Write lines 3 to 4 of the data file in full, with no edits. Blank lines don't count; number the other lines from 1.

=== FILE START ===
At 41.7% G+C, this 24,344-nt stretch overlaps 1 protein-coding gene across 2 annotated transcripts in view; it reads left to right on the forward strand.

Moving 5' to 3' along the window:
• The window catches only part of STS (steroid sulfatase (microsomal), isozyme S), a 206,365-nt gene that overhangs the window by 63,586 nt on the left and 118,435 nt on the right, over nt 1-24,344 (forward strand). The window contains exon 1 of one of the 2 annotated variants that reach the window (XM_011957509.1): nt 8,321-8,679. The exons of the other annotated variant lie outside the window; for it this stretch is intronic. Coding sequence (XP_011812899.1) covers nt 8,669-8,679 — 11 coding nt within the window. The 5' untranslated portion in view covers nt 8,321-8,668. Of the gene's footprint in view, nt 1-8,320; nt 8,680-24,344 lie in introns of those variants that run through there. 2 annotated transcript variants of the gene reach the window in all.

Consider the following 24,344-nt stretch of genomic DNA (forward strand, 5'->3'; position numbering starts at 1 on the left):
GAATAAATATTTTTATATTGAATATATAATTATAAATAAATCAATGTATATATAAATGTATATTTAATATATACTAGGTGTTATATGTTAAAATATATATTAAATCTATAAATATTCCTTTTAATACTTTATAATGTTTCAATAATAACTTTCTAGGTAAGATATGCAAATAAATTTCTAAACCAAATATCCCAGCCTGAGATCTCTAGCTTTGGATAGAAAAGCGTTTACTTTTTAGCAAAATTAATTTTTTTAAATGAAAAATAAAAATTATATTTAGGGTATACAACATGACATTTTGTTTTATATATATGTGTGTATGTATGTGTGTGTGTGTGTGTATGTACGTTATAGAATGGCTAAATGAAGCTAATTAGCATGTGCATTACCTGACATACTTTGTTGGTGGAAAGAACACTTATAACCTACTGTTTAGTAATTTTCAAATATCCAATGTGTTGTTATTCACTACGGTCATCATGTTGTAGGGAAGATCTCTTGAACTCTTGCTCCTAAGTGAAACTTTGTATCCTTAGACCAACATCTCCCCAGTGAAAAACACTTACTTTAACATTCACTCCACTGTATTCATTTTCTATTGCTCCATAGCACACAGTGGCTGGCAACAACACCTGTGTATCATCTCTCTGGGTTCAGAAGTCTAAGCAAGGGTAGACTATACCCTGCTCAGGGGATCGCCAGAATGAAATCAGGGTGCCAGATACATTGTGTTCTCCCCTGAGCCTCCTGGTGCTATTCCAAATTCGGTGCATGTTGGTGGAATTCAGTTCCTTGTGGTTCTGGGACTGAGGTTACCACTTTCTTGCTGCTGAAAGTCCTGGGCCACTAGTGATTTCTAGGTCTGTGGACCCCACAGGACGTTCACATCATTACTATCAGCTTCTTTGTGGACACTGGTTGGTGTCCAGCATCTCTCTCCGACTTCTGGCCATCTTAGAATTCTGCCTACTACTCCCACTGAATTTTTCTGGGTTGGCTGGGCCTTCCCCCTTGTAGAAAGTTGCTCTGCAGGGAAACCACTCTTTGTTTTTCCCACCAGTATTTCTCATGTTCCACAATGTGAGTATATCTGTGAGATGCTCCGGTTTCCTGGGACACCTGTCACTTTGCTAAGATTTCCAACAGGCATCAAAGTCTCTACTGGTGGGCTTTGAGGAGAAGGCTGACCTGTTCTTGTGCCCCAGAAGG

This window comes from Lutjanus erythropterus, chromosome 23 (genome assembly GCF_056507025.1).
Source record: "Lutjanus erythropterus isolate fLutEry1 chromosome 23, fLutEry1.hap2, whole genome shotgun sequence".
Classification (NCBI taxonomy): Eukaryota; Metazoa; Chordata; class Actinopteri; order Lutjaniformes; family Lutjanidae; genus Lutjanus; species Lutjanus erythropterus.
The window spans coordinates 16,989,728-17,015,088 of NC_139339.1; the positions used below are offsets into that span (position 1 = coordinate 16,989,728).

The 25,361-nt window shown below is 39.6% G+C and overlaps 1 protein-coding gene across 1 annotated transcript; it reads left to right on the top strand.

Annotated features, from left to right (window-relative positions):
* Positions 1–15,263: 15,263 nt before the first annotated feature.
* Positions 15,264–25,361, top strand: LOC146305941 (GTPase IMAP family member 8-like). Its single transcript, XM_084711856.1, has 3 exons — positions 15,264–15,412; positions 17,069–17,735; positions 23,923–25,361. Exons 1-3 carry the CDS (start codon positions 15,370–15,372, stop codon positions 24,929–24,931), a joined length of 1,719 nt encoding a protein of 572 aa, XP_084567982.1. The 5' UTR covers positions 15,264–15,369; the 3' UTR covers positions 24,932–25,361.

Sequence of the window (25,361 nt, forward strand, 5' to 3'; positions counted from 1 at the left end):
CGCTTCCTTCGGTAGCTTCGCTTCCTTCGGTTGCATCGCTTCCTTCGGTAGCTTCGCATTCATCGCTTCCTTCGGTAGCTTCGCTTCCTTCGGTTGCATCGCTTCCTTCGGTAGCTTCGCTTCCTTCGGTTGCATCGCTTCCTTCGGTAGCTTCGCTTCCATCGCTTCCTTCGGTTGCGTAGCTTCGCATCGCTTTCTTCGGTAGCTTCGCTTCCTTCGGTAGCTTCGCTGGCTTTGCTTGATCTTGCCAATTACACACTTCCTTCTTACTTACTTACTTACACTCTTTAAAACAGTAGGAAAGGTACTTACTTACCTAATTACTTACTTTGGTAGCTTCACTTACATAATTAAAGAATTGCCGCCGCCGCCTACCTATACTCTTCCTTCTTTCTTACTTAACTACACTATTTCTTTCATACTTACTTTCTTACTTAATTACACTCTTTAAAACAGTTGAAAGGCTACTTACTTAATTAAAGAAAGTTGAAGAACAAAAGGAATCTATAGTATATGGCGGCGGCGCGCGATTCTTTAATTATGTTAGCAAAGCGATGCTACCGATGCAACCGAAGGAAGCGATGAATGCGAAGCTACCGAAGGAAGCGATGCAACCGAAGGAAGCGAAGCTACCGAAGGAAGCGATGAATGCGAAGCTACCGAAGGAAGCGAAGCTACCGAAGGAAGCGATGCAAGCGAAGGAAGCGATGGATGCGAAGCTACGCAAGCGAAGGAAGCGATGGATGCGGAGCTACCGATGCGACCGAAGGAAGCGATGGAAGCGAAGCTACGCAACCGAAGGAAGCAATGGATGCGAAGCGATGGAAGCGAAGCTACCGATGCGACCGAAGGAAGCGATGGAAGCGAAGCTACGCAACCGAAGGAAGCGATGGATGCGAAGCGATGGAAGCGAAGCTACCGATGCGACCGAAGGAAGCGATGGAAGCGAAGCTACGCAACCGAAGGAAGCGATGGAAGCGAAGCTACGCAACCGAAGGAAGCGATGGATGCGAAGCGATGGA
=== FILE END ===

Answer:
• The window catches only part of STS (steroid sulfatase (microsomal), isozyme S), a 206,365-nt gene that overhangs the window by 63,586 nt on the left and 118,435 nt on the right, over nt 1-24,344 (forward strand). The window contains exon 1 of one of the 2 annotated variants that reach the window (XM_011957509.1): nt 8,321-8,679. The exons of the other annotated variant lie outside the window; for it this stretch is intronic. Coding sequence (XP_011812899.1) covers nt 8,669-8,679 — 11 coding nt within the window. The 5' untranslated portion in view covers nt 8,321-8,668. Of the gene's footprint in view, nt 1-8,320; nt 8,680-24,344 lie in introns of those variants that run through there. 2 annotated transcript variants of the gene reach the window in all.

Consider the following 24,344-nt stretch of genomic DNA (forward strand, 5'->3'; position numbering starts at 1 on the left):